Background Natural autoantibodies bind to evolutionarily conserved antigens in organs and tissues of the body and may have regulatory functions in the immune system and play a role in the clearance of apoptotic cells. It has been known that some patients treated with anti-TNF-α agents develop autoantibodies, including antinuclear and anti-double-stranded DNA antibodies. However, in patients with rheumatoid arthritis (RA) and spondyloarthritis (SpA) treated with TNF-α blockers there have been no studies regarding the presence of natural autoantibodies against citrate synthase (CS), a mitochondrial inner membrane enzyme, and DNA topoisomerase I (topo I), an enzyme that relaxes the superhelical stress in DNA.
Objectives Our aim was: (1) to investigate whether patients with RA and SpA receiving anti-TNF-α treatment produce natural autoantibodies to CS and topo I; and (2) to test whether such therapy affects the levels of these autoantibodies.
Methods The study included a total of 36 patients (20 with RA, 16 with SpA) who received certolizumab or etanercept therapy. The levels of anti-CS and anti-topo I (immunodominant fragment) autoantibodies (IgM and IgG) were measured in the blood serum using enzyme-linked immunosorbent assay developed in our laboratory. The measurements were done at the starting point (0), 6, or 12 months of therapy.
Results In the combined patient group (RA + SpA) we detected significantly increased levels of anti-CS IgM and IgG antibodies after 6 and 12 months of anti-TNF-α therapy. The anti-topo I IgM and IgG were significantly elevated only after 12 months of therapy, when compared to baseline antibody levels before the start of treatment.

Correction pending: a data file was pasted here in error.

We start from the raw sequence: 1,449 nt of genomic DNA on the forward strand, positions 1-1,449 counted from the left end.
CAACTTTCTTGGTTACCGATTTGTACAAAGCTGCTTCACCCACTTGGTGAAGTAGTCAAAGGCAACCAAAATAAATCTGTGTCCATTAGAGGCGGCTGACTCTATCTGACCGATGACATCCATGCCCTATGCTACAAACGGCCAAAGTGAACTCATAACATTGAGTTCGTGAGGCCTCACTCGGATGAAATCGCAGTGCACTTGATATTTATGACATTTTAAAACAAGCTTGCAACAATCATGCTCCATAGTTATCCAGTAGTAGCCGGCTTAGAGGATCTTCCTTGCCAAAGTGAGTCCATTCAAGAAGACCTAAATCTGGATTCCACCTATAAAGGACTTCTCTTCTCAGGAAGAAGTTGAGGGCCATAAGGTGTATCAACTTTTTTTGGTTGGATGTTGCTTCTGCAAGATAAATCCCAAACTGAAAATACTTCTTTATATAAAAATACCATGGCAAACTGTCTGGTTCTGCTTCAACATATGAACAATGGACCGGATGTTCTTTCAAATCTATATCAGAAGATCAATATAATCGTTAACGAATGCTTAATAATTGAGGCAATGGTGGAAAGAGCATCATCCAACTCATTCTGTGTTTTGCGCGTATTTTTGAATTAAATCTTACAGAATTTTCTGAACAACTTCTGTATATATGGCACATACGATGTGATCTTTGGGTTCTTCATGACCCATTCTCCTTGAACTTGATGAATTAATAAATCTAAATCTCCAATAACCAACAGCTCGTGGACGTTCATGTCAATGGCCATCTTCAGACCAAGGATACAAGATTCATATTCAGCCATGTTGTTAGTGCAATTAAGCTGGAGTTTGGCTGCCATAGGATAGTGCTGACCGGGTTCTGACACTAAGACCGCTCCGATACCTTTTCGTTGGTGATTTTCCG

Conclusions The significance of the presence of anti-CS and anti-topo I natural autoantibodies is still a subject of research. We hypothesize that the increase in the levels of these natural autoantibodies might be a marker for the functional role of the natural immune system in patients treated with anti-TNF-α blockers. Because TNF-α is a pleiotropic cytokine, blocking its function can elicit various side-effects, including hematological, immunological, and others. Natural autoantibodies may function in the clearance of apoptotic cells and they may help restore the immunological milieu by reducing inflammation and protecting against some infections, functions in which the natural immune system has been implicated.
Disclosure of Interest None declared
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